Moving… on up

Is oil important, or what?? Here it is, your Eyewitness didn’t even know Guyana was in the running for a seat on the UN Security Council and – braddaps!! – it’s announced that we are!! So, either our diplomatic representatives were working overtime – but in stealth mode – or, more likely, we’re now recognized as one of the world players that count. Back in the day, when Burnham was busy as a beaver, building bridges with the Third World so’s to be seen as a big fish in that overcrowded, poverty-stricken pond, we became members of the Security Council twice – first in 1975-1976, and then again in 1982-1983.
So, what’s with the Security Council?? Just that it’s the part of the UN system where the real power lies. It now has reps from 15 countries, and the remaining 180 or so countries in the General Assembly can jump up and down on whatever they want –it’s the Security Council that can nix their decision at any time. That’s power!!
So, how’d it come about?? Well, as WWII was winding down, the victorious powers saw they wouldn’t be able to hold back the demand for greater inclusivity in world affairs, after the failure of the League of Nations to prevent the war. So, the US, UK and Russia met, and – after the US proposed China (actually, Taiwan) and the UK proposed France as a counterforce to Germany — a five-member Security Council was formed, with any one of the five being able to veto General Assembly decisions!! That’s eating your cake and having it too!! After two decades of criticisms by the newly formed states, in 1965, the Security Council was expanded to 15 Member States. Ten additional members are elected for two years by the General Assembly, in accordance with geographical distribution. Each regional group has an assigned number of seats: for the African Group; 2 for the Asia-Pacific Group; 2 for the Latin American and Caribbean Group; 1 for the Eastern European Group; 2 for the Western European and Others Group. Half of the elected member seats are renewed annually.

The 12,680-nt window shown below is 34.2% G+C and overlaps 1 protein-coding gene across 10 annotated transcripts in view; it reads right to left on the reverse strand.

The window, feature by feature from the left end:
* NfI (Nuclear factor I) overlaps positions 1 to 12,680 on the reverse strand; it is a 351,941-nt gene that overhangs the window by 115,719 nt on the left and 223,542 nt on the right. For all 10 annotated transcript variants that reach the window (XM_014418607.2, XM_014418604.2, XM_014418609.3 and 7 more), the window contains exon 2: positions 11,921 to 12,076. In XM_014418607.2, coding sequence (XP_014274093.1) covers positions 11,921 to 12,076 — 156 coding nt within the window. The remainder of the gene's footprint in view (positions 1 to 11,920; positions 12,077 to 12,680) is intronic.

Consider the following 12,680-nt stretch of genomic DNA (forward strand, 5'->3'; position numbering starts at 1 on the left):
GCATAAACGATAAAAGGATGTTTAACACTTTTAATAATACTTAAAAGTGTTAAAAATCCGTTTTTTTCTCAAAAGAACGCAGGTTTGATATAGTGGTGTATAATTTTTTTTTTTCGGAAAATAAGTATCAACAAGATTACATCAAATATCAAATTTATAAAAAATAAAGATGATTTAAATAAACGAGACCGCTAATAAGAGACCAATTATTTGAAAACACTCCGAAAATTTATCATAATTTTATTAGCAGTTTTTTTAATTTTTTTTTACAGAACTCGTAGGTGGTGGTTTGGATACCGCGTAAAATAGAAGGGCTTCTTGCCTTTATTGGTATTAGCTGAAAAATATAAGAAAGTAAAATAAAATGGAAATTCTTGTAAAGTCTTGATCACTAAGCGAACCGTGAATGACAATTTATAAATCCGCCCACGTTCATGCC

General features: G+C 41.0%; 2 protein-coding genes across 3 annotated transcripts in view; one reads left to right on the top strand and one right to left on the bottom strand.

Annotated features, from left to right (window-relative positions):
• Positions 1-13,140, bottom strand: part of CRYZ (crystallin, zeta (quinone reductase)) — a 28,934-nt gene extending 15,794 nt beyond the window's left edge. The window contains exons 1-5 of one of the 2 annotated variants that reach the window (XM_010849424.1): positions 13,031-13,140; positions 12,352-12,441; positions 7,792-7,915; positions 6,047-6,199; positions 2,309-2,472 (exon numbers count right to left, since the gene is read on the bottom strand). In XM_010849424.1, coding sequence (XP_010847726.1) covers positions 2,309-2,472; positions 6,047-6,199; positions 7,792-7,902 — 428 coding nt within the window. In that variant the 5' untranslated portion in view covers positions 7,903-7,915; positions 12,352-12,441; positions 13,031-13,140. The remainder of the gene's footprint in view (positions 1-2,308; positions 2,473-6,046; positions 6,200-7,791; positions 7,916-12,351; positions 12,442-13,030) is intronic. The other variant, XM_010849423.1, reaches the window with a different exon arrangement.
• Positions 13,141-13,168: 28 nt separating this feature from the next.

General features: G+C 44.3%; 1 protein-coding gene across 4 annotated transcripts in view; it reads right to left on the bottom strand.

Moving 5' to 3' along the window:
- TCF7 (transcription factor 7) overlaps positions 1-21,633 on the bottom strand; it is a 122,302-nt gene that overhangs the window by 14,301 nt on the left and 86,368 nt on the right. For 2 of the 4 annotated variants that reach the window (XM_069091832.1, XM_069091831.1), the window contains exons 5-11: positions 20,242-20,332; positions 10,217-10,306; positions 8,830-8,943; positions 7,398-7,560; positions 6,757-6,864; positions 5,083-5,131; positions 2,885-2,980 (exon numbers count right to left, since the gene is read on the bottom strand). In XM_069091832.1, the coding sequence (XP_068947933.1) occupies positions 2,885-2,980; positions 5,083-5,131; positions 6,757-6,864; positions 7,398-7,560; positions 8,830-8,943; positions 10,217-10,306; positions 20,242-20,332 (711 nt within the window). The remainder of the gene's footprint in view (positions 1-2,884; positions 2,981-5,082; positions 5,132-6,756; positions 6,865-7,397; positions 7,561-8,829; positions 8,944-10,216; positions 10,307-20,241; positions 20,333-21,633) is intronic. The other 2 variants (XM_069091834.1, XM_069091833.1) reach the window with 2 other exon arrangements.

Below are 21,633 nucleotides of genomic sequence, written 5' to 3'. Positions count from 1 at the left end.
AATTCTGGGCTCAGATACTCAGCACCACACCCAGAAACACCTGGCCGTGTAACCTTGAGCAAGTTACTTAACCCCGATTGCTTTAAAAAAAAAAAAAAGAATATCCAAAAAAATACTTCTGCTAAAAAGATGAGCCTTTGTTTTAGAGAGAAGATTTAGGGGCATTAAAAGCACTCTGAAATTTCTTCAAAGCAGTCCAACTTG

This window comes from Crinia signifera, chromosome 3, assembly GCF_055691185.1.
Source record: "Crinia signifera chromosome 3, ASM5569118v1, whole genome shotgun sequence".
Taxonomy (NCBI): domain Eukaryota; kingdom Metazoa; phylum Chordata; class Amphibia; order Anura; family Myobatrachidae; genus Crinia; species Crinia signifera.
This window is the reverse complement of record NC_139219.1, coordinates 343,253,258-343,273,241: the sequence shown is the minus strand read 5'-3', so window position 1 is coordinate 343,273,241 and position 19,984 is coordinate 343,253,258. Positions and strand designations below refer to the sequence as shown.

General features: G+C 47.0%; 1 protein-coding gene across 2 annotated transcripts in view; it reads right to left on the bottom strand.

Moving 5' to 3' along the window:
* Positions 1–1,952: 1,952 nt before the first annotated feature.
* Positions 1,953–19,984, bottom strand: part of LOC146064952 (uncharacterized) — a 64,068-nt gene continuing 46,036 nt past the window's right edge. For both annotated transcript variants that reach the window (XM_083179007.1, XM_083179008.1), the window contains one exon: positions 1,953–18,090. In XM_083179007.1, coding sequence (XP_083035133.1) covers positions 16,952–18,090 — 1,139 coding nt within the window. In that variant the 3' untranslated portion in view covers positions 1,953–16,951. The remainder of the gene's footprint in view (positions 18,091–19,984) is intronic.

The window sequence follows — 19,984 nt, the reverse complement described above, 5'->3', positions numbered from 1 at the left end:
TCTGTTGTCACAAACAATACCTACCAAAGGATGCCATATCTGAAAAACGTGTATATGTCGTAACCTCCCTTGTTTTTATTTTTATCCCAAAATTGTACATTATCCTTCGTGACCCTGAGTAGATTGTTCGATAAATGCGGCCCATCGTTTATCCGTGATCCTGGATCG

So, this year, we’re really replacing Brazil – which was the member from the LAC!! But since LAC has 33 members states, it wasn’t a walkover to be the Security Council’s new rep. So, with the five permanent members retaining their vetoes, what do the other ten do? They vote on issues that come before the UNSC, that’s what – which can force a veto on occasions. With a war going on in Ukraine and the world divided on how to end it, our vote in the Security Council’s gonna be quite important.
Then we’ll be there when the World Court rules on Venezuela’s controversy!!

…on down
Some folks are born troublemakers – they just can’t help themselves!! Hamilton Green’s one of them. After committing more than his fair share of trouble on the ground from the sixties to the nineties, he’s now turned to hurling provocative missives with all sorts of concocted incendiary assertions. He recently challenged Minister Walrond to “say who encouraged the use of the Hindu phrase ‘Apan Jaat” — which in our circumstances means vote for your own race, so that in the 1957 Elections, a popular figure on the East Coast lost his seat to Balram Singh Rai for no other reason than racial voting, of which the PPP, based on a demography, were the beneficiaries.”
He thus slyly implies the PPP introduced the phrase “Apan Jaat” into Guyanese politics. Yet the ”popular figure” he mentions – Eusi Kwayana – has repeatedly clarified that it was Debideen who did so!!But more germanely, it was Burnham, after he split the PPP in 1955, who started the actual practice of racially “voting for our own”!!
Gwan da side, Hammy!

…to absurdity
After asserting the PPP’s an Indian “Apan Jaat” party, Green claimed “as a corollary, there was the other destructive phrase of “awe pun top.” But wouldn’t Indian Guyanese have said, “Abee pan tap”??
Yuh lie, Hammie!!